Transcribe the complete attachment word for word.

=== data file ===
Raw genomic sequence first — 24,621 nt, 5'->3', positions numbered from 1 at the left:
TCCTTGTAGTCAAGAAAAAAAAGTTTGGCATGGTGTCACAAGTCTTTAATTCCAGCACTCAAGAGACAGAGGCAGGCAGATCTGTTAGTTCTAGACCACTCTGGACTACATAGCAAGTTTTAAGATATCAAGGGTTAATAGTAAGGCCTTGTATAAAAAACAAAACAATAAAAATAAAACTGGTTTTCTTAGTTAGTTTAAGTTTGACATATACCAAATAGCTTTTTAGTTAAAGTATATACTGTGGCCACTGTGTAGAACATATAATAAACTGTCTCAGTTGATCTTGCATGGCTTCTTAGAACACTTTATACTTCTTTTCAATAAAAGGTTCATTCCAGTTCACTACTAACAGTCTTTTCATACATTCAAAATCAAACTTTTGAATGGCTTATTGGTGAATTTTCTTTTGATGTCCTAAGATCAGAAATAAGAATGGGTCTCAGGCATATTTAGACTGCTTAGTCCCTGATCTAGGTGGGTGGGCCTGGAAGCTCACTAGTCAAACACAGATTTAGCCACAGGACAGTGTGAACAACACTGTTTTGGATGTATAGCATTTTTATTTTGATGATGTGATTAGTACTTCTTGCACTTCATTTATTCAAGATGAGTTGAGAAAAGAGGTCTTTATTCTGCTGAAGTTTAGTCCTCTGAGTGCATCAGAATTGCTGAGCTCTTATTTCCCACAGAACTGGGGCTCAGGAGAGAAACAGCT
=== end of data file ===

Raw genomic sequence first — 24,621 nt, 5'->3', positions numbered from 1 at the left:
TCCTTGTAGTCAAGAAAAAAAAGTTTGGCATGGTGTCACAAGTCTTTAATTCCAGCACTCAAGAGACAGAGGCAGGCAGATCTGTTAGTTCTAGACCACTCTGGACTACATAGCAAGTTTTAAGATATCAAGGGTTAATAGTAAGGCCTTGTATAAAAAACAAAACAATAAAAATAAAACTGGTTTTCTTAGTTAGTTTAAGTTTGACATATACCAAATAGCTTTTTAGTTAAAGTATATACTGTGGCCACTGTGTAGAACATATAATAAACTGTCTCAGTTGATCTTGCATGGCTTCTTAGAACACTTTATACTTCTTTTCAATAAAAGGTTCATTCCAGTTCACTACTAACAGTCTTTTCATACATTCAAAATCAAACTTTTGAATGGCTTATTGGTGAATTTTCTTTTGATGTCCTAAGATCAGAAATAAGAATGGGTCTCAGGCATATTTAGACTGCTTAGTCCCTGATCTAGGTGGGTGGGCCTGGAAGCTCACTAGTCAAACACAGATTTAGCCACAGGACAGTGTGAACAACACTGTTTTGGATGTATAGCATTTTTATTTTGATGATGTGATTAGTACTTCTTGCACTTCATTTATTCAAGATGAGTTGAGAAAAGAGGTCTTTATTCTGCTGAAGTTTAGTCCTCTGAGTGCATCAGAATTGCTGAGCTCTTATTTCCCACAGAACTGGGGCTCAGGAGAGAAACAGCT